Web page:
More than ten years ago, gallery owner Juerg Judin transformed a derelict 1950s Shell filling station into an urban oasis for living and working. Sited near an elevated metro track near Nollendorfplatz is an enchanted world where bamboo and pines sprout in the garden, ducks swim in the pond and the station roof acts as a giant sunshade. Now Judin is opening this architectural jewel to the public as a museum dedicated to the artist George Grosz. Das kleine Grosz Museum – complete with new annex – will open this Saturday (14.05.2022) with an exhibition that focuses on the early work of the Berlin caricaturist, painter and graphic artist. Works include drawings from Grosz’s youth as well as his cityscapes that gave a foretaste of Germany’s Golden Twenties.
Curation for the show is led by art historian Pay Matthis Karstens and Grosz estate custodian Ralph Jentsch. Working with collections and institutions worldwide, the pair identify and present aspects of the artist’s work that retrospectives have yet to touch on. Research and exchange are to be at the center of the project, which is initially scheduled to run for five years. After visiting the exhibition, you can sit in the cafe in the former filling station and see for yourself the idyll that has been created right in the midst of urban Berlin.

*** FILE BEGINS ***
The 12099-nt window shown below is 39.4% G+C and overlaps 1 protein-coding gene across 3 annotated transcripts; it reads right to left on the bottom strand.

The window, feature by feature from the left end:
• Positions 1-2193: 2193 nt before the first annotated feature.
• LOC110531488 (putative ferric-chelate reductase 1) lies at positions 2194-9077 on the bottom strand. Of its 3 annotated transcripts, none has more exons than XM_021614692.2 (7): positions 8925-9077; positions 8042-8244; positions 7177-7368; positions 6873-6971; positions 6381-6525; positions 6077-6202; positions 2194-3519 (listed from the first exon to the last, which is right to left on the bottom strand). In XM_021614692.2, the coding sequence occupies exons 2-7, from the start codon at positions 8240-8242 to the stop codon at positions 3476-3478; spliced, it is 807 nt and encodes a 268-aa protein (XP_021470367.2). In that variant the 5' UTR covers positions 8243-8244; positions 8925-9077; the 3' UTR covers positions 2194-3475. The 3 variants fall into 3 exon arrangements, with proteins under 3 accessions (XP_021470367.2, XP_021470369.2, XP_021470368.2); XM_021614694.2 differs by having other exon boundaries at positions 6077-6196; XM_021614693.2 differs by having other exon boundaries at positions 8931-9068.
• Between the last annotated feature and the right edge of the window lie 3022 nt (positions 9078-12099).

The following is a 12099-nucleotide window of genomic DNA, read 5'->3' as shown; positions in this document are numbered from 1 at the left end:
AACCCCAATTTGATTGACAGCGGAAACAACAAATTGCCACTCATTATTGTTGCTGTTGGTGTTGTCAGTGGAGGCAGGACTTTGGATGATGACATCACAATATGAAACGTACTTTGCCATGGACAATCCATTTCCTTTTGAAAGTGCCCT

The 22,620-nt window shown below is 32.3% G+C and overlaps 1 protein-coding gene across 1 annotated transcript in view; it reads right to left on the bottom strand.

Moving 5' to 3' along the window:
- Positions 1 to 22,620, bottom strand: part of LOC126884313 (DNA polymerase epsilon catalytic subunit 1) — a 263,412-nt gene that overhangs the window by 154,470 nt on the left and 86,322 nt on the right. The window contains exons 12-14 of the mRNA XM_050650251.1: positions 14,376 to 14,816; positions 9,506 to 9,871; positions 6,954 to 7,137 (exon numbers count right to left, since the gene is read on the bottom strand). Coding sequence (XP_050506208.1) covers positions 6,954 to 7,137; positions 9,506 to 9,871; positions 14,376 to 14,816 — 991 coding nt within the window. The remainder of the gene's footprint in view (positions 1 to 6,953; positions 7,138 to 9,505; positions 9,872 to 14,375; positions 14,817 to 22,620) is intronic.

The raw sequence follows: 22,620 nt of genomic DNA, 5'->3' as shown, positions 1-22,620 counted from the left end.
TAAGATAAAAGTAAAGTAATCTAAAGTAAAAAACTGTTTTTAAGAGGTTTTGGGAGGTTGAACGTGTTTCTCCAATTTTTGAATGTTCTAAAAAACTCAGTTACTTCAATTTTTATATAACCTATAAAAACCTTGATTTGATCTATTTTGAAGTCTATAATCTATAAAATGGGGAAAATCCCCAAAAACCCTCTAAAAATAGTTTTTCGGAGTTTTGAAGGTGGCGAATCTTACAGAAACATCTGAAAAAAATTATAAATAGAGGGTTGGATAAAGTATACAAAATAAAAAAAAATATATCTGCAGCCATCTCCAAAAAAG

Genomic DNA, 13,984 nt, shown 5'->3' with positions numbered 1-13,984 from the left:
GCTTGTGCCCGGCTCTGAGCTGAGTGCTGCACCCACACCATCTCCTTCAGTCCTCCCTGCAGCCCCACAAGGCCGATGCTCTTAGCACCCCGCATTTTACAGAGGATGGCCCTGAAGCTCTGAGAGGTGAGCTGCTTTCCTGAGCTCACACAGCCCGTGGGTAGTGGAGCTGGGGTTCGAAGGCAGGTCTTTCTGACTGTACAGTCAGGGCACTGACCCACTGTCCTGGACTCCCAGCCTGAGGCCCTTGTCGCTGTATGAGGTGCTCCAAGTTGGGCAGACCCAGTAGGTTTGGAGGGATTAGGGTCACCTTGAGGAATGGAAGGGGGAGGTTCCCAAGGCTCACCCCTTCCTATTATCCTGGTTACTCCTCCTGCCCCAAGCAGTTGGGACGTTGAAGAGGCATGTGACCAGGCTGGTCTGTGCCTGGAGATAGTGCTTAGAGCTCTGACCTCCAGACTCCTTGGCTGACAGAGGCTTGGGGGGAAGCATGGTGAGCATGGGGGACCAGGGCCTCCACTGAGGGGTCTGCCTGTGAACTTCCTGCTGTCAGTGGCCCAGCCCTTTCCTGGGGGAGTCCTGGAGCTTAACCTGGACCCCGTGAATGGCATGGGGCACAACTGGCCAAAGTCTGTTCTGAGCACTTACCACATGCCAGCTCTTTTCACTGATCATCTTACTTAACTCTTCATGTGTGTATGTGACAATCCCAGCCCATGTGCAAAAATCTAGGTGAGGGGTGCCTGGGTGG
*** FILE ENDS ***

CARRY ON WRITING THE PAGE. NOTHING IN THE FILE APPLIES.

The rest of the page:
Text: Laura Storfner / Photos: Hanna Seibel & Annette Kisling / Credit: Estate of George Grosz, Princeton, VG Bild-Kunst
Das kleine Grosz Museum, Bülowstr.18, 10783 Berlin–Schöneberg; map
Opening 14.05.2022, then Mon & Thu 11–18h, Fri 11–20h, Sat & Sun 11–18h. Tickets for €10 (€6 reduced) are available online.
The exhibition “Schreiben Sie doch bitte Grosz statt Gross” (“Please spell it ‘Grosz’ not ‘Gross’!”) runs until 30.09.2022